Russia has officially decriminalised domestic violence 'to preserve parental authority'

It just passed in both houses of Russian parliament

Russia / Domestic Abuse
(Image credit: Rex)

It just passed in both houses of Russian parliament

Around 40% of all violent crimes committed in Russia take place within families, according to Russian government statistics. Yet, even though around 36,000 women are assaulted by their husbands or boyfriends at home every day, and an estimated 26,000 children by their parents, a bill to downgrade domestic violence as an administrative, rather than criminal, offence, has recently passed.

Their reasoning? They apparently want to preserve 'tradition of parental authority.' A total of 368 lawmakers voted in favour of it at the duma, Russia's lower house of parliament, with one 'no' and one person abstaining from voting. This comes after President Vladimir Putin declared family violence a criminal offence for the first time in the country last July.

Russian MP Yelena Mizulina, who introduced the bill, says people should not be imprisoned and deemed a criminal 'for a slap'. According to one of the bill's authors, Olga Batalina, this applies to actions that cause injuries that don't require hospital treatment or sick leave from work.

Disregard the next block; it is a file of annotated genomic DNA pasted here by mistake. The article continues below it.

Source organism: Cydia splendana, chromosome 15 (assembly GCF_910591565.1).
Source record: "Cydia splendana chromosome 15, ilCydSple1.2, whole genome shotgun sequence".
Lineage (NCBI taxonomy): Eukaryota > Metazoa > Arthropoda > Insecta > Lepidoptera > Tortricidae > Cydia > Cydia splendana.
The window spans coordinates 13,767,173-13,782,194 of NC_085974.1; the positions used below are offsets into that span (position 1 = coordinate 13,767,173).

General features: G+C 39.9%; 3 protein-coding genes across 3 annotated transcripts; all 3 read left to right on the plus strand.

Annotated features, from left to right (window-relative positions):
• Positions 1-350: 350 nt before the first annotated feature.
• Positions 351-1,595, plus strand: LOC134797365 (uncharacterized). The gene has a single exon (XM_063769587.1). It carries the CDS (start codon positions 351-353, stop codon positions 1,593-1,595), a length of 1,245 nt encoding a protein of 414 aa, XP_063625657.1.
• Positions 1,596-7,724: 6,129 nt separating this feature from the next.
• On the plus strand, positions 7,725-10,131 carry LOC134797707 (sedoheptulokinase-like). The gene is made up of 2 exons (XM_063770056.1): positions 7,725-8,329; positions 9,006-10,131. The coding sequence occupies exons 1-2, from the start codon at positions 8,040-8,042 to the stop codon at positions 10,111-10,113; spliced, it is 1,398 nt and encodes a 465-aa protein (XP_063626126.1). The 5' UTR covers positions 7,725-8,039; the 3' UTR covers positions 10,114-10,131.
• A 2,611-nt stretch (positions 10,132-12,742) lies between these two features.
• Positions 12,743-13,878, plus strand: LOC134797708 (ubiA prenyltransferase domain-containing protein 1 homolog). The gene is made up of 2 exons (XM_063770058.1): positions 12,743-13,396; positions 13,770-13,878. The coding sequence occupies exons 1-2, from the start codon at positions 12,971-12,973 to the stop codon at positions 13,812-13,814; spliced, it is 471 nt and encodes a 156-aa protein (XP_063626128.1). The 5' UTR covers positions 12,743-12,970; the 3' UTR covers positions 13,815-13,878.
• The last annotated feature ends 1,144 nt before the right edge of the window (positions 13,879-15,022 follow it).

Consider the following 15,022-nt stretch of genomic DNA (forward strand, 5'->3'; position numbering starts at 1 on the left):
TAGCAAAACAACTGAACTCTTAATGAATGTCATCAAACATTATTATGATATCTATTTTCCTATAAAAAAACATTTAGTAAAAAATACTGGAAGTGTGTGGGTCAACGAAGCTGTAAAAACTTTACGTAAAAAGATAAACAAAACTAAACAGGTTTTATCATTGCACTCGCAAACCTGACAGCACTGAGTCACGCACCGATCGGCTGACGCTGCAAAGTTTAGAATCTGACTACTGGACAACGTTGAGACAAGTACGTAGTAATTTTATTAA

This means, that under the rule, any 'battery within the family' will just result in community service, a fine or a very brief prison term. Only if the offence is committed more than twice in one year will it be labelled a criminal offence.

To put it plainly, any domestic injuries in a spouse or child that causes bleeding or bruising (but no broken bones) will only result in anything up to 15 days in prison, a fine or community service - as long as a similar incident doesn't occur more than once a year. Now, if you're a repeat offender, you'll be faced with a higher fine, longer community service and up to a three months prison sentence (rather than two years, as was previously being served.)

Conservative Yelena Mizulina said: 'In the traditional family culture in Russia, parent-child relationships are built on the authority of the parents’ power. The laws should support that family tradition.'

'If you slap your mischievous kid, you’re threatened with up to two years [in prison]. But if your neighbour beats your child — everything ends with an administrative punishment, Yelena Mizulina tweeted, 'How many more families will waste police resources, while the duma discusses [the proposed changes]? … there are 20 million families with children in the Russian Federation. All of them are in danger.'

Petition founder and activist Alena Popova gathered almost hundreds of thousands of signatures to protest the bill but her efforts were overruled by the easy passing of this bill within Russian parliament.

'Every 12 minutes in Russia someone beats a member of their family,'Alena has said. 'These lawmakers believe that fines for domestic tyrants is better than criminal liability.'

Delphine Chui